Typical Gram-negative bacterial lipopolysaccharides (LPS) have 3 major structural regions: the O polysaccharide, the R-core oligosaccharide, and lipid A (FIG. 1 and FIG. 2). The structure of the O polysaccharide is highly variable between organisms, even in the same species, and its antigenicity serves as a basis for serotyping the bacteria. The R region is a bridge between the O-antigen and lipid A; its structure is similar in most Gram-negative bacteria. Antibodies to LPS (typically directed to 0- or R-core antigenic sites) may promote phagocytosis or killing of the bacteria, or they may enhance removal of LPS from the bloodstream into sites (liver, spleen) where the LPS are degraded. The O-antigen, which differs markedly in LPS from different bacterial genera, is the most antigenic component of the LPS. The R region is also highly conserved and is thought to contribute to the stimulatory potency of LPS. The lipid A moiety is remarkably similar in structure across a wide range of bacterial genera.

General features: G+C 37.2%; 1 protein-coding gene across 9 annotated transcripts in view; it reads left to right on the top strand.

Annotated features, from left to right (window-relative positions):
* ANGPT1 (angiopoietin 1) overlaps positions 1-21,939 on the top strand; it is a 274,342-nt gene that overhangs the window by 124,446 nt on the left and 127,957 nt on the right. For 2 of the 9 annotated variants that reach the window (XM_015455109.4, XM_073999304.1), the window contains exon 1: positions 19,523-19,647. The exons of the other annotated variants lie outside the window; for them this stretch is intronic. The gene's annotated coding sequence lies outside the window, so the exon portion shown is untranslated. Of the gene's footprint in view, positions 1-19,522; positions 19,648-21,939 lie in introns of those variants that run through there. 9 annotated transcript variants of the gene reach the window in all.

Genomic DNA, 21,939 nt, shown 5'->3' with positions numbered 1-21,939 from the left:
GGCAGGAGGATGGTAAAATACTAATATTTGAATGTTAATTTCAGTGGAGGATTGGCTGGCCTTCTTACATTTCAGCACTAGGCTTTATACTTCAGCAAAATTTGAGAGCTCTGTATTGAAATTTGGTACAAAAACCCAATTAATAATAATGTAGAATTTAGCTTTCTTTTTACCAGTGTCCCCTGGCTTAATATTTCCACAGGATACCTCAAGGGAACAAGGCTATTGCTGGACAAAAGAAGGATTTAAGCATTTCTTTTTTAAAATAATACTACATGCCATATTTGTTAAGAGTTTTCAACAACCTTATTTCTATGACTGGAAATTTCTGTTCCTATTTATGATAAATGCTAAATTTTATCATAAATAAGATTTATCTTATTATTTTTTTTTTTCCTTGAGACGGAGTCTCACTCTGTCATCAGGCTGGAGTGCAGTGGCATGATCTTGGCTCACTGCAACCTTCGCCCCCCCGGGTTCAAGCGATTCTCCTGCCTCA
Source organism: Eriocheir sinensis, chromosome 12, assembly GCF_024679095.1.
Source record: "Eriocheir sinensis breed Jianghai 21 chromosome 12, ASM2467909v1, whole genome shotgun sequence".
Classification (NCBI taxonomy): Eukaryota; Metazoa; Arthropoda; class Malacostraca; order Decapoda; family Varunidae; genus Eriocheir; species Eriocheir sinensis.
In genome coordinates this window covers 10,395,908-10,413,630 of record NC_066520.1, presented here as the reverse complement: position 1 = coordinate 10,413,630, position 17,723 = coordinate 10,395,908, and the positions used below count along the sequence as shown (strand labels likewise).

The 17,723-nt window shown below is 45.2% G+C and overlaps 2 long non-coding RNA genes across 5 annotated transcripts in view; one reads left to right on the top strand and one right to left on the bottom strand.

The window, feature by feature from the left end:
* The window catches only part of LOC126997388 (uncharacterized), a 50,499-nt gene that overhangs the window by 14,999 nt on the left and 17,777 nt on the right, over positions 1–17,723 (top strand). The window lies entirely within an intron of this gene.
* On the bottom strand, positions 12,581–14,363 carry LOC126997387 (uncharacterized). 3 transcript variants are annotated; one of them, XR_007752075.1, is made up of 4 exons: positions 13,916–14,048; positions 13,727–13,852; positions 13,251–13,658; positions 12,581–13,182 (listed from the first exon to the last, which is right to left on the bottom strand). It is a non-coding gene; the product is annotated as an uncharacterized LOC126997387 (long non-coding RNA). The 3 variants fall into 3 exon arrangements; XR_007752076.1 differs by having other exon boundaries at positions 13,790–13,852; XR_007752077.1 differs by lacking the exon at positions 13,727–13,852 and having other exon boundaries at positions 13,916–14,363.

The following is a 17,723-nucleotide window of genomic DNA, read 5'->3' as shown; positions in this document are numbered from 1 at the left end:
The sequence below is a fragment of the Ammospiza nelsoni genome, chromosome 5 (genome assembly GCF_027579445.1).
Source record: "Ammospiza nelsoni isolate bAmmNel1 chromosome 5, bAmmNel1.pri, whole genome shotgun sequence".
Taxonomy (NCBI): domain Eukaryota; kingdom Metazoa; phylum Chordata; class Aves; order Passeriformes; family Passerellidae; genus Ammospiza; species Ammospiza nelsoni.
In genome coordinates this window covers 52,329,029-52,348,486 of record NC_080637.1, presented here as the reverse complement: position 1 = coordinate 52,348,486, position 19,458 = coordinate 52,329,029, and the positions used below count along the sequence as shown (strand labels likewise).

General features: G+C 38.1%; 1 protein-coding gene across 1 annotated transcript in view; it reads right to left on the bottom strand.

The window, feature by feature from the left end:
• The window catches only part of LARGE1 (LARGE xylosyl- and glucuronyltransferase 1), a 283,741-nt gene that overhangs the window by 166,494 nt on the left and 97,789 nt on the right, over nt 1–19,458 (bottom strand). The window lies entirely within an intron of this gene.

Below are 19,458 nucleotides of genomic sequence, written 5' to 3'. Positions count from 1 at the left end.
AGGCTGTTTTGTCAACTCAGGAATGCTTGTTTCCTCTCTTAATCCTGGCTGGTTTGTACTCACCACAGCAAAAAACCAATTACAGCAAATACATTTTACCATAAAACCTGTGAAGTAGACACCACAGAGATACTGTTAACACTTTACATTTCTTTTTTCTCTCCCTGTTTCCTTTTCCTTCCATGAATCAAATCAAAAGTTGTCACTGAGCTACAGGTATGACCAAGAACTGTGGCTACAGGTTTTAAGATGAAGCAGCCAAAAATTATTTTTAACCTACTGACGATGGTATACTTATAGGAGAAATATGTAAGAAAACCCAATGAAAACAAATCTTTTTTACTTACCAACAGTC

The lipid A of enteric bacteria (e.g. Salmonella, E. coli) is a glucosamine disaccharide that is phosphorylated at positions 1 and 4' and has 6 or 7 covalently-linked fatty acids (FIG. 2). Four molecules of 3-hydroxytetradecanoate (3-OH-14:0) are attached to the glucosamine disaccharide at positions 2, 3, 2', and 3'; the hydroxyl groups of the 3-OH-14:0 residues at positions 2' and 3' (and sometimes 2) are substituted with normal fatty acids (dodecanoate, tetradecanoate, hexadecanoate) to form acyloxyacyl groups. In 1983 the discovery of a novel enzymatic activity was reported. This acyloxyacyl hydrolase activity, found in the granule fraction of human peripheral blood neutrophils, selectively removed some of the nonhydroxylated acyl chains from Salmonella typhimurium LPS (Hall and Munford (1983) Proc. Nat. Acad. Sci. V 80, pp 6671-6675). It was known that Dictyostelium discoideum (slime mold), which utilizes Gram-negative bacteria as a major foodstuff, contains enzymes that remove nonhydroxylated and hydroxylated acyl chains from LPS (Rosner et al. (1979) J. Biol. Chem. V 254, pp 5926-5933). The experiments of Gimber and Rafter (Arch. Biochem. Biophys, (1969), V 135, pp 14-20) had also suggested that deacylation of LPS is carried out by intact neutrophils. These papers, however, did not show purified enzymes.